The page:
One of his biggest projects is what he calls the Malibu Series, a collection of high-end homes that include the $100 million Case No. 2.

Gillen said he likes developing spec homes over custom homes because of the freedom that comes with the work.

“I prefer to do what I do. If you like it, you can buy it. If you don’t, you can move out of the way and somebody else will buy it. It’s probably not the best business sense, but I’ve been in the situation where people like what I do,” he said.

“I prefer not to have clients. Clients can’t make up their mind” and make frequent design changes, he said.

The price tag for Gillen’s projects are nothing compared to spec homes like Niami’s The One. That project, a 100,000-square-foot Bel-Air home priced at $500 million will have 18 bedrooms.

But spec homes don’t always sell for the jaw-dropping prices they’re advertised at.

“It gets attention, and it becomes a great marketing tool,” said Ernie Carswell, a Douglas Elliman Real Estate agent who also develops spec homes.

Nartey said at the “uber high-end or uber luxe, we’re seeing sometimes 50%” price cuts.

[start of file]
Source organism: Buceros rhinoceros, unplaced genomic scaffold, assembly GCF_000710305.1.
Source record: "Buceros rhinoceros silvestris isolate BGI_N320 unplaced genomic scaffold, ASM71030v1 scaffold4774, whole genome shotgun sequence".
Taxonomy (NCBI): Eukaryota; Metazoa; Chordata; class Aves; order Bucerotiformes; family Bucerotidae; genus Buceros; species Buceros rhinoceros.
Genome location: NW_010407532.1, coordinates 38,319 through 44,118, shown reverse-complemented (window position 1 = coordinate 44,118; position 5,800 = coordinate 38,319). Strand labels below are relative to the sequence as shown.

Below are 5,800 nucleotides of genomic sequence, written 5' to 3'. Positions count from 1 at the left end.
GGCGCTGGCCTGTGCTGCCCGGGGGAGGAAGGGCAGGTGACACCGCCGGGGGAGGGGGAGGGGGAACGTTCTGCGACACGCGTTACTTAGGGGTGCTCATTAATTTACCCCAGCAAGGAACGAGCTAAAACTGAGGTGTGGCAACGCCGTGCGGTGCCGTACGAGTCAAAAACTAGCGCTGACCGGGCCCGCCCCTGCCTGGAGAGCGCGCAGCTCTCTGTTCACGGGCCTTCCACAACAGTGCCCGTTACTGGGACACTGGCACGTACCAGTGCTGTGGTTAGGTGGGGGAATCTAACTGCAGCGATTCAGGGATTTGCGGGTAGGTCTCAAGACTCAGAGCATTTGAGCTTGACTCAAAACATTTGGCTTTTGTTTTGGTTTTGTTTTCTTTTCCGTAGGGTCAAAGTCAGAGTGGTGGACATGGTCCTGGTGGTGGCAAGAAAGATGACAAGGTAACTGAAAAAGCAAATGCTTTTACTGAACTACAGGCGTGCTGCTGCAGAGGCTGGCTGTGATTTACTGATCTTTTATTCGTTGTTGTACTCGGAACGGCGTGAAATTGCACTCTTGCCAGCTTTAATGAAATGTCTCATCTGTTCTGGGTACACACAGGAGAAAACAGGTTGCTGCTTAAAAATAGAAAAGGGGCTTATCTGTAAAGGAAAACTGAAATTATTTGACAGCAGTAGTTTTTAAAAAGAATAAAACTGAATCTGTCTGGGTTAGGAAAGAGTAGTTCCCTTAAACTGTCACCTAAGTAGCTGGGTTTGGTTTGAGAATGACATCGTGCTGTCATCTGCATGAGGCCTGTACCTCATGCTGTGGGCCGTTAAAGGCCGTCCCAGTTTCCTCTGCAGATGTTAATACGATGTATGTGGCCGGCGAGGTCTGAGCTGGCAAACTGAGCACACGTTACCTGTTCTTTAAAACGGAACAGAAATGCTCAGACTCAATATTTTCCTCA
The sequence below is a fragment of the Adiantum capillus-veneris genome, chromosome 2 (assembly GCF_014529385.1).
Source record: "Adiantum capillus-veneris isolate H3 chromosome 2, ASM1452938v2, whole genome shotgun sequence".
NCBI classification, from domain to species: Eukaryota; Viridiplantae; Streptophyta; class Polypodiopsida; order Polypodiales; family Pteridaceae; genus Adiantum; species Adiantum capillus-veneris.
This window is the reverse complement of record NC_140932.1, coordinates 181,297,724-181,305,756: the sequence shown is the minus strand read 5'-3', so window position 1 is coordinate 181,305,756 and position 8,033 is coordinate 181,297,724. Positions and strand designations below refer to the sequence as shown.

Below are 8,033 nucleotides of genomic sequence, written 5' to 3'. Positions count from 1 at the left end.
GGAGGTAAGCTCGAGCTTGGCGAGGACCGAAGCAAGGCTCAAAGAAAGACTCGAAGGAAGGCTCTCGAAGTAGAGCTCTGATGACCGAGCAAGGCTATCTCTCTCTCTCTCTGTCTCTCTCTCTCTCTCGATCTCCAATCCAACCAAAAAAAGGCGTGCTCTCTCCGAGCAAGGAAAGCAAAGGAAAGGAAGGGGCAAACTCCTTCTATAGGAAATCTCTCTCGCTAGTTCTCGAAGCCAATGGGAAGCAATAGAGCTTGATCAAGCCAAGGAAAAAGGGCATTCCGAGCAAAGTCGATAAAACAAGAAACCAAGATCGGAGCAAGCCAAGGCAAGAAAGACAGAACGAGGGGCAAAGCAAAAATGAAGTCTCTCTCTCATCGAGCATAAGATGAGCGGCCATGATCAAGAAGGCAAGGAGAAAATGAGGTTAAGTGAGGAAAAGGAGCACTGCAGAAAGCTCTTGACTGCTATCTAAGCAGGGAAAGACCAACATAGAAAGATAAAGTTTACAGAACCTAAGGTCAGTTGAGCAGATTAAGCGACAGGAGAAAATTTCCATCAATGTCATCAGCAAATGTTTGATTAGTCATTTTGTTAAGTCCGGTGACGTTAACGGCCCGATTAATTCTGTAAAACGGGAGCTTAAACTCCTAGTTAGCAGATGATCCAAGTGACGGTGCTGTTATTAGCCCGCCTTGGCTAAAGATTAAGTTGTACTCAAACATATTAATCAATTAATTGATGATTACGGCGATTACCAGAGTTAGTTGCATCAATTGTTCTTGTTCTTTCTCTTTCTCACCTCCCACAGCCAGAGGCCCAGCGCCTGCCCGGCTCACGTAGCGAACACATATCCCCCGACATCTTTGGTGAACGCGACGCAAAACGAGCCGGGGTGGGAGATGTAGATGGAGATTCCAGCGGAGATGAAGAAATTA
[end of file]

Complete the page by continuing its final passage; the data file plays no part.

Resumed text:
Take the Billionaire mansion, for example. The Bel-Air spec property built by Bruce Makowsky was initially listed for $250 million in 2017 but sold for $94 million two years later.

The home has 21 bathrooms, 12 bedrooms, a bowling alley and a helipad.

Makowsky also built a spec mansion in Beverly Hills, asking $85 million. It sold for $70 million in 2014.

“It’s not that they’re selling for an extreme discount. They are selling for what the market says it should be,” Nartey said. “The initial pricing is aspirational pricing, or a marketing tool to let you know that this is a great property.”

And Nosrati said some homes have trouble selling at high asking prices.